Charles King Hall

December 10, 2007

Charles King Hall was born in London on August 17th 1845, and died there on September 1st 1895. An English composer and theoretical writer he was organist successively at St. Paul’s (Camden Square), St. Luke’s, and Christ Church. He wrote “School for the Harmonium”; “Harmonium Primer” (Novello). Hall composed a lot of church-music, many songs, and piano-forte pieces, also numerous operettas for German Reed’s entertainments at St. George’s Hall, among them being Foster-brothers, Doubleday’s Will, and A Tremendous Mystery (operettas by F. C. Burnand); The Artful Automaton, and A Strange Host (operettas by A. Law); Grimstone Grange and A Christmas Stocking (operettas by G A Beckett); The Naturalist (operetta by C. Carr). These were his most popular works.

Albert Lister Peace

December 6, 2007

Albert Lister Peace was born in Huddersfield, England January 26th, 1844. As a precocious pupil of Henry Horn and H. Parratt he was found to be a fine organist, and at just nine years of age he became organist of Holmfirth Parish Church. In 1865 he was appointed organist of Trinity Congregational Church in Glasgow. In 1870 Peace received from the University of Glasgow a bachelors degree in Music, and received his Doctorate in 1875. In 1873 he was organist of Glasgow Cathedral; and in 1897 he succeeded Best as organist of St. George’s Hall, Liverpool, the highest position in the kingdom. He died March 14th 1912 in Liverpool. His main works include, Psalm 138, for choir and orchestra; cantata St. John the Baptist; church-services; anthems; organ-music, including Sonata de Camera No. 1 (D minus), No. 2 (C minus), and No. 3 (G minus); Concert-fantasia on Scotch melodies; Fantasia in B; etc.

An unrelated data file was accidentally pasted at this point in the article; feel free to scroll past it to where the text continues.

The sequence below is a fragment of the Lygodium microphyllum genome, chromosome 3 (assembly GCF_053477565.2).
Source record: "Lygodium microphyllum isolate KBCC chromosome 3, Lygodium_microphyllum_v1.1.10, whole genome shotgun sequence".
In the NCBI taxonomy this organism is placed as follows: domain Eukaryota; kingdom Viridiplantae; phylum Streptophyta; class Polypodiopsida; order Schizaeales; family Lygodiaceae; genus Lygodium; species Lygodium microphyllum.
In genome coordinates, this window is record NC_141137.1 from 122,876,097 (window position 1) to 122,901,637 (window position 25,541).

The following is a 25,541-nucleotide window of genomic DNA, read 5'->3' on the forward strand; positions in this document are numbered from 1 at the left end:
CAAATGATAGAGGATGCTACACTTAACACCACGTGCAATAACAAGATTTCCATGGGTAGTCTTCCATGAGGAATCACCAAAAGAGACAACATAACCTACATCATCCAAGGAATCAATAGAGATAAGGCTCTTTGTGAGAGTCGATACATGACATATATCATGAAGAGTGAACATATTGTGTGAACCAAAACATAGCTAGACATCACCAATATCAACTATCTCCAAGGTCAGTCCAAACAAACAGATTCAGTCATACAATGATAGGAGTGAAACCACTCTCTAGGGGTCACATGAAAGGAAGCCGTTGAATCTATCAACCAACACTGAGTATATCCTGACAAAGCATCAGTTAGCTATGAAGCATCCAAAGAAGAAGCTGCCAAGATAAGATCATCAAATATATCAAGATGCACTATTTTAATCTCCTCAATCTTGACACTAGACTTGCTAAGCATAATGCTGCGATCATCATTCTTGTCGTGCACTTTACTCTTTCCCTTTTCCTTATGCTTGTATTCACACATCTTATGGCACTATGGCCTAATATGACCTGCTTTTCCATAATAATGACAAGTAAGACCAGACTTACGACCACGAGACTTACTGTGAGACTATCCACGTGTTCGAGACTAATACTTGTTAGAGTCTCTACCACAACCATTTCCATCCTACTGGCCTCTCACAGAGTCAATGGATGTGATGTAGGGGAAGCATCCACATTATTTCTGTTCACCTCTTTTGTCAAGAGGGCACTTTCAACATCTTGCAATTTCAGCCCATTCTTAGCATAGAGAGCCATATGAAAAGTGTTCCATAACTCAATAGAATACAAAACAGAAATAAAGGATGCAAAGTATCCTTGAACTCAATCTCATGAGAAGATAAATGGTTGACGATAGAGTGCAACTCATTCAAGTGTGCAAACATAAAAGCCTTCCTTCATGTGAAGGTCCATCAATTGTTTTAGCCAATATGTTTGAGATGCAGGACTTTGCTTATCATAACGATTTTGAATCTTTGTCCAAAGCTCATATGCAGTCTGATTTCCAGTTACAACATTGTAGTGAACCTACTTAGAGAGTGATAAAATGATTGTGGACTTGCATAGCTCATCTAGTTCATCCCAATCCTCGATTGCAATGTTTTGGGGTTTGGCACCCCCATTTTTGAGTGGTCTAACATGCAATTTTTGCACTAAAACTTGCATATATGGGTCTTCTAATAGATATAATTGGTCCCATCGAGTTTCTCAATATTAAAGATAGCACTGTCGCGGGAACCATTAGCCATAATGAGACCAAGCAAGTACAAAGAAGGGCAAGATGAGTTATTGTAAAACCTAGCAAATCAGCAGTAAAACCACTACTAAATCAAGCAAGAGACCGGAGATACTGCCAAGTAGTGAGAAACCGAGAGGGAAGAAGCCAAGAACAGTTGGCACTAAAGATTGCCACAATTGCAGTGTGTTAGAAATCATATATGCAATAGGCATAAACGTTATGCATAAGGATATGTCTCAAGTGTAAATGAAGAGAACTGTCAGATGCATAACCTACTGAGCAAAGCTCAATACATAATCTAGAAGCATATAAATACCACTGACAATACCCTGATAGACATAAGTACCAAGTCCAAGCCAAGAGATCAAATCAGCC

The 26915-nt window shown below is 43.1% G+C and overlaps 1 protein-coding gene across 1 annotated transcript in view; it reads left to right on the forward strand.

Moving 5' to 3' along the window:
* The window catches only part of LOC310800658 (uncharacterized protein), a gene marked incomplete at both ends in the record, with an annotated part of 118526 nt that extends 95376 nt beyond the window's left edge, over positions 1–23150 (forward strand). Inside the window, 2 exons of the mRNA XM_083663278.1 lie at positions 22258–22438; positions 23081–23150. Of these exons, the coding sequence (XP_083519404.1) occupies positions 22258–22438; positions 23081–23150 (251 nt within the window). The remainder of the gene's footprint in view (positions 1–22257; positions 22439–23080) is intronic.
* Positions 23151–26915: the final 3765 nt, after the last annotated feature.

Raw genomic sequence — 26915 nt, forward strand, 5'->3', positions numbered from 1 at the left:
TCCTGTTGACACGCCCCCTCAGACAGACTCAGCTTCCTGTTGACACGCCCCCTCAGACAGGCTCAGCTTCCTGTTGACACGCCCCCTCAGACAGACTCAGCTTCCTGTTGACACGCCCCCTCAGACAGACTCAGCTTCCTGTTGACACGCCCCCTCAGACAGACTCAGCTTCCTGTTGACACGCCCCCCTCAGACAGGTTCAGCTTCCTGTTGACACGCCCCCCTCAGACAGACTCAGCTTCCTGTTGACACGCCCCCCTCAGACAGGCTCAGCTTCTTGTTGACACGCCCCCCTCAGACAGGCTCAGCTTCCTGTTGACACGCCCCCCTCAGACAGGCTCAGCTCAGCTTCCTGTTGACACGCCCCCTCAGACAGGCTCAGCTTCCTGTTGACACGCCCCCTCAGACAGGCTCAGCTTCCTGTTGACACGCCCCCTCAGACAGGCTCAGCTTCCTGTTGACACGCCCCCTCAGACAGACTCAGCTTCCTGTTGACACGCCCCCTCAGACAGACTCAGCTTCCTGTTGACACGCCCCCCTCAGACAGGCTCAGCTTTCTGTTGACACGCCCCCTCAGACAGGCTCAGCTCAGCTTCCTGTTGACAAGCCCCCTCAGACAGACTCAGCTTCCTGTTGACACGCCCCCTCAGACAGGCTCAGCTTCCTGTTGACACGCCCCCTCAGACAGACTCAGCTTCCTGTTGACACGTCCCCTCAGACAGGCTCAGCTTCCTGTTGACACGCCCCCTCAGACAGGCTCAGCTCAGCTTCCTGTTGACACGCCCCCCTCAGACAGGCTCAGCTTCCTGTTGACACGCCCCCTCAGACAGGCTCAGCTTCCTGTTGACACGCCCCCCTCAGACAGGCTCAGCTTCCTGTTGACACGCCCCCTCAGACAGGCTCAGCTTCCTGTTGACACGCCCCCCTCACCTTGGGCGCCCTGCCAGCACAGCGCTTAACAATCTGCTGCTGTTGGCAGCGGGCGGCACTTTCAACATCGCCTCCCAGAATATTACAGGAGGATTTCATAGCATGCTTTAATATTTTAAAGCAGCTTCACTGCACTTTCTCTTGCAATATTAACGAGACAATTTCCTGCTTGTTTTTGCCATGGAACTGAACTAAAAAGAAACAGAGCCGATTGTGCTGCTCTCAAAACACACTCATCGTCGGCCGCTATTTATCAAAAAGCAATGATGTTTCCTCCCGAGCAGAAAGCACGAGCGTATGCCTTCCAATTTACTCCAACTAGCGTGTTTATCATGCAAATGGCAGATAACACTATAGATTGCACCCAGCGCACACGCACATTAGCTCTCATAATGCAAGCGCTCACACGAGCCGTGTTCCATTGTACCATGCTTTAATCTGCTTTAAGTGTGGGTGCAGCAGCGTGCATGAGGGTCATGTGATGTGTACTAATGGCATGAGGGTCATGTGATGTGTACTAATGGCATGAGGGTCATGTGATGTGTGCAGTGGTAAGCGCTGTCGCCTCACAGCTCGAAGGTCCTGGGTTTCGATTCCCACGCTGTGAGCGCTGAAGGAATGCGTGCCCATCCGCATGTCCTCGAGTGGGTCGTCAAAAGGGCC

Jeremiah Clark

December 4, 2007

Jeremiah Clark was born in London in 1674, and died there December 1st, 1707 of a self-inflicted gunshot wound. He was chorister master of the Chapel Royal in 1693, Almoner and Master of the Children at St. Paul’s, succeeding his master, Dr. Blow in 1704,  and joint-organist with Croft of the Chapel Royal. A hopeless love-affair caused him to take his own life. He was joint-composer of the operas The Island Princess and The World in the Moon and wrote incidental music to several plays. He was the first composer to set to music Dryden’s “Alexander’s Feast” (for St. Cecilia’s Day, November 22nd, 1697), and also wrote a cantata, an ode, anthems, songs, etc.